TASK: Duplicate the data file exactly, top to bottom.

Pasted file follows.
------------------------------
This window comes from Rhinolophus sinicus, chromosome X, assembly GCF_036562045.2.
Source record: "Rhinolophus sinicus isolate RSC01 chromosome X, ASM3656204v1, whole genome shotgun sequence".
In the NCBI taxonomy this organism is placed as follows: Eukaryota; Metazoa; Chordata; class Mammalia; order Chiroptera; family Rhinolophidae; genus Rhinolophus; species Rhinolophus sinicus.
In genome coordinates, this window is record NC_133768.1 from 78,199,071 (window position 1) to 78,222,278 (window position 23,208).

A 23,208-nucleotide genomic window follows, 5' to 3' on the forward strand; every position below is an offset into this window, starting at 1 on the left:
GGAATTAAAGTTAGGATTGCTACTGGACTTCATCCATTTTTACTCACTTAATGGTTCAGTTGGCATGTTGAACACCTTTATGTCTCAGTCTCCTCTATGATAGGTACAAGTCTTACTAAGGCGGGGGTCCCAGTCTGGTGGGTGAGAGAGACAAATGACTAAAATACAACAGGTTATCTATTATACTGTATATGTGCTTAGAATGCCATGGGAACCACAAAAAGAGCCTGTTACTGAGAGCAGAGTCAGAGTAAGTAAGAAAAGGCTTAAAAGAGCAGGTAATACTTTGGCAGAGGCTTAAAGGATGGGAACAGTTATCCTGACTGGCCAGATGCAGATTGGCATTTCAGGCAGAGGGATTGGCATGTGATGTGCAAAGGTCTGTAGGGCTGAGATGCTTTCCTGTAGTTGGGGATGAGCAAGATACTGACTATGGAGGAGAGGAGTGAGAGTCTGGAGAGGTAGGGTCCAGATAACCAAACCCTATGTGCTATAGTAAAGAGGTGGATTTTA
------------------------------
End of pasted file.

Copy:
This window comes from Rhinolophus sinicus, chromosome X, assembly GCF_036562045.2.
Source record: "Rhinolophus sinicus isolate RSC01 chromosome X, ASM3656204v1, whole genome shotgun sequence".
In the NCBI taxonomy this organism is placed as follows: Eukaryota; Metazoa; Chordata; class Mammalia; order Chiroptera; family Rhinolophidae; genus Rhinolophus; species Rhinolophus sinicus.
In genome coordinates, this window is record NC_133768.1 from 78,199,071 (window position 1) to 78,222,278 (window position 23,208).

A 23,208-nucleotide genomic window follows, 5' to 3' on the forward strand; every position below is an offset into this window, starting at 1 on the left:
GGAATTAAAGTTAGGATTGCTACTGGACTTCATCCATTTTTACTCACTTAATGGTTCAGTTGGCATGTTGAACACCTTTATGTCTCAGTCTCCTCTATGATAGGTACAAGTCTTACTAAGGCGGGGGTCCCAGTCTGGTGGGTGAGAGAGACAAATGACTAAAATACAACAGGTTATCTATTATACTGTATATGTGCTTAGAATGCCATGGGAACCACAAAAAGAGCCTGTTACTGAGAGCAGAGTCAGAGTAAGTAAGAAAAGGCTTAAAAGAGCAGGTAATACTTTGGCAGAGGCTTAAAGGATGGGAACAGTTATCCTGACTGGCCAGATGCAGATTGGCATTTCAGGCAGAGGGATTGGCATGTGATGTGCAAAGGTCTGTAGGGCTGAGATGCTTTCCTGTAGTTGGGGATGAGCAAGATACTGACTATGGAGGAGAGGAGTGAGAGTCTGGAGAGGTAGGGTCCAGATAACCAAACCCTATGTGCTATAGTAAAGAGGTGGATTTTA